After reading some of Gafford’s/Jansen’s work, Howard/Costigan “was amazed at two things—at the blind, latent force which groped in Lars’ work, and at Lars’ atrocious grammar. Many of the simplest words were misspelled and, as for style and diction, Lars had no knowledge whatever except for such as comes naturally to the embryonic author.” Despite this, “there was power there, struggling and halting, groping for life and expression, chained down by ignorance, stumbling over the stones of bad English.”

Around February 1928, after having several pieces rejected, Lars went to Steve:

“Say,” said he, “you know I wrote a novel, West of the Border, a story of the modern west. It’s been turned down by a couple of publishers, but it’s good. But I can’t seem to express myself as I’d like to. And I’m handicapped by my lack of grammar. If you’ll rewrite it for me, we will split it, fifty-fifty, all but the movie rights. I want the full dramatic rights.”

Steve agrees, but “could not interest himself in it, and he wrote on it only when he could drive himself to it.” He thought that the “plot was good, with some strong situations,” but knew that “his revision, while possibly better than Lars’ ungrammatical wanderings, was not of any classical order.” He completed the rewrite and gave the product to Jansen. That May, “Lars announced that West of the Border had been rejected by the publishing company to which they had submitted it.”

In Steve’s final rant in the novel, he says, “I don’t see no future for him [. . .] Lars will work on and on, and maybe, if he’s lucky, he’ll sell his stuff to the confession magazines, but I doubt it. [. . .] Maybe Lars will be lucky and make a stake somehow in his business or some other business, and get educated and do like he wants to. I hope so anyway. But now he’s off on a new tack. There’s been a great revival meetin’ at Lost Plains and Lars got converted, and now he wants to preach.”

Farmer, mechanic, real estate agent, preacher—whatever Gafford was doing for income didn’t stop his writing altogether. The September 28, 1928 Cross Plains Review carried “The Price of Vengeance” by Gafford; on August 9, 1929, “Retribution of Vanity” appeared, and there may be other pieces buried in those pages.

In February 1929, Robert Howard told his friend Clyde Smith about an experience with Gafford:

Last night the Sunday School class had a party and I had to get drunk to rid myself of Fowler’s importunities to go. He said he figured on he and myself being the life of the party. Hokum. Strange what a difference a few snorts of white corn makes in people’s attitude toward you. After I had reached the point where I wanted to go, they didn’t want me.

At the time of the 1930 Census, Fowler (age 38) had working at yet another profession: insurance salesman. That summer, he made a bid for a little respectability, as reported in the Abilene Morning News for July 31, 1930:


Complete returns in Callahan County on the democratic primary of last Saturday show the following in contested races:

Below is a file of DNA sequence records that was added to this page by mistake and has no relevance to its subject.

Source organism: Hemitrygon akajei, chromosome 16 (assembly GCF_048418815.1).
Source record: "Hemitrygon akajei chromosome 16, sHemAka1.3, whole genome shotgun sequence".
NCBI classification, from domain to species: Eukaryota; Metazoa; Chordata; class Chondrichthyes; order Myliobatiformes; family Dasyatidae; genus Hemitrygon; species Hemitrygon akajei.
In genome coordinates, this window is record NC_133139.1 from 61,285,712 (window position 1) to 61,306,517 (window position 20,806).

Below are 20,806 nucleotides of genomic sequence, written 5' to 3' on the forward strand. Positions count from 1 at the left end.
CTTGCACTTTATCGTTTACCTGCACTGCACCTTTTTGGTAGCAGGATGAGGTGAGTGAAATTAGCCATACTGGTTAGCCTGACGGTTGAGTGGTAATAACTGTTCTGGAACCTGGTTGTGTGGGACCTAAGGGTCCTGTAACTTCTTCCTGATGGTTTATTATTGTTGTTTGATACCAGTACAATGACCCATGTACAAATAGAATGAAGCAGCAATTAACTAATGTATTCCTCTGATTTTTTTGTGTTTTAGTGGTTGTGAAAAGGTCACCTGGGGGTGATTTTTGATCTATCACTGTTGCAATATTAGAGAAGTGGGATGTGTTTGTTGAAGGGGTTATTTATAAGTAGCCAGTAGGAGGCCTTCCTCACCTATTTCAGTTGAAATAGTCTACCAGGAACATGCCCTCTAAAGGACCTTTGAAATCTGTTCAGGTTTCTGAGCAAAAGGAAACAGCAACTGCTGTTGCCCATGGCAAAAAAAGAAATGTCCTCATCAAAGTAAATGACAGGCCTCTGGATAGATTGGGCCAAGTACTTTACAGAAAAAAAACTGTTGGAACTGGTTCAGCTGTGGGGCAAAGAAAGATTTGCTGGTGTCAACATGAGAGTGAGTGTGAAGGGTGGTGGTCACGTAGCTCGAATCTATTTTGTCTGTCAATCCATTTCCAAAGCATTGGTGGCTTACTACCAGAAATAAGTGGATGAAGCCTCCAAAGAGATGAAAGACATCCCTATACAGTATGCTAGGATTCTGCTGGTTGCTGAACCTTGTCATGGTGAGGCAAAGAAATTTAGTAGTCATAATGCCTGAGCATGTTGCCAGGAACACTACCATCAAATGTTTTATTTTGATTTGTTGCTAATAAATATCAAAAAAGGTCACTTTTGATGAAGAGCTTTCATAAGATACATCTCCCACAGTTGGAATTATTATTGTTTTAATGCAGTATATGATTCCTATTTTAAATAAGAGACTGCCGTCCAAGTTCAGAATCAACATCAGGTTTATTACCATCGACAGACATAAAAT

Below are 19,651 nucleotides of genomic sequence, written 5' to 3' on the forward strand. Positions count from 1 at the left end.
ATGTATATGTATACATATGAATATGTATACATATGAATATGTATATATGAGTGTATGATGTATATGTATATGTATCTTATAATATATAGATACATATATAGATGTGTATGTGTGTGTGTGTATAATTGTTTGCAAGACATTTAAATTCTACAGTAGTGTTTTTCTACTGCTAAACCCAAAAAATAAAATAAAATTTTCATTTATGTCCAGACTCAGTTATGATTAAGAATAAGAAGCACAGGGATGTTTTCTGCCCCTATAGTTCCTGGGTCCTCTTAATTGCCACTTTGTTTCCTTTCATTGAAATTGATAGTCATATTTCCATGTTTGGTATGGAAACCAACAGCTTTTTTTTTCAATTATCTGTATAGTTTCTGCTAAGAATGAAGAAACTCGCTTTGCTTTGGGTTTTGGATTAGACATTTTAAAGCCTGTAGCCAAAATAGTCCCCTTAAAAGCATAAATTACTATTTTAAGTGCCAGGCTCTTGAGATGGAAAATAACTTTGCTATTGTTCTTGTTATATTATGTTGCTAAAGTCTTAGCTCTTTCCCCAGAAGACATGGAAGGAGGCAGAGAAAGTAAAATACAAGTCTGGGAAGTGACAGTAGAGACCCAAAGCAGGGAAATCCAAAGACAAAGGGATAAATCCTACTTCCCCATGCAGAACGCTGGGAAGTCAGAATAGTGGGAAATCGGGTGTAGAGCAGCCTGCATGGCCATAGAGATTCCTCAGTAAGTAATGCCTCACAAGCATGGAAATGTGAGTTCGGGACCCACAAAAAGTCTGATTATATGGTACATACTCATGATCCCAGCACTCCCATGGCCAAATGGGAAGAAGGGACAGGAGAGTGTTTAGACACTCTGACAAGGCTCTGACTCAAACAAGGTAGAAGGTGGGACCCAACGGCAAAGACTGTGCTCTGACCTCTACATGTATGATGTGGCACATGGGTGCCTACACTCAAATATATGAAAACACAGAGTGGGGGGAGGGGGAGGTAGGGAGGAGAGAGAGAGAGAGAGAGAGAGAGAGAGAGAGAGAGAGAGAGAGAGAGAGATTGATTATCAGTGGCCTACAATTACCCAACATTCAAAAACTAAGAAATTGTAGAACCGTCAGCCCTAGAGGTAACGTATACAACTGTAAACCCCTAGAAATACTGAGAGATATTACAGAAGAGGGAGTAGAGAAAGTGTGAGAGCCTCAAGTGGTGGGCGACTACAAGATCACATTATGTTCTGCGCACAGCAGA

[. . .]
TAX ASSESSOR—E. M. Smith 1,624; W. R. Thompson 1,061; R. Fowler Gafford 107.

Following his resounding electoral defeat, Gafford put his hobo shoes on again and headed west. The 1932 El Paso City Directory lists “Gafford, Fowler R.” as “Watchmn Troy Steam Lndry” with a room at 1431 Texas Street. He would live the rest of his life in that west Texas town, and it appears he kept in touch with his younger friend in Cross Plains. One letter from Robert E. Howard to Gafford survives. It is dated May 20, 1934, and was probably unsent. In it, Howard explains why he’s not interested in helping Gafford start a “writer’s school” (see Collected Letters, Vol. 3).

Sometime between 1933 and 1935 Gafford changed jobs again. The 1935 El Paso City Directory lists Gafford as a clerk at Tri-State Motor Co., living in a home at 1405 E Yandell Blvd. The 1940 U.S. Census has Gafford with yet another job, bookkeeping in T.R.C. office, and a wife, Clara L. His 1942 Draft registration lists his work as “Surplus Commodity Commissary,” whatever that is. Following the war, Gafford made the papers in relation to yet another occupation:


The Texas secretary of state today refused to issue organizer’s cards to 11 representatives of two unions which a state investigation found were “Communist dominated.”
Secretary of State Howard A. Carney yesterday cancelled all cards which had been issued to representatives of the Distributive, Processing and Office Workers of America and the International Union of Mine, Mill and Smelter Workers.
[. . .]
Cards held by [. . .] Robert Fowler Gafford of the IUMMSW [. . .] were cancelled.
[El Paso Herald Post – Dec. 30, 1953. The same article, under the headline “Organizer Cards Refused To Red-Dominated Unions,” appeared in The Brownsville Herald, same date, other papers as well.]

And that’s where the trail ends. Robert Fowler Gafford died on October 24, 1957, at his home in El Paso. He is buried at Restlawn Memorial Park, El Paso Co., Texas.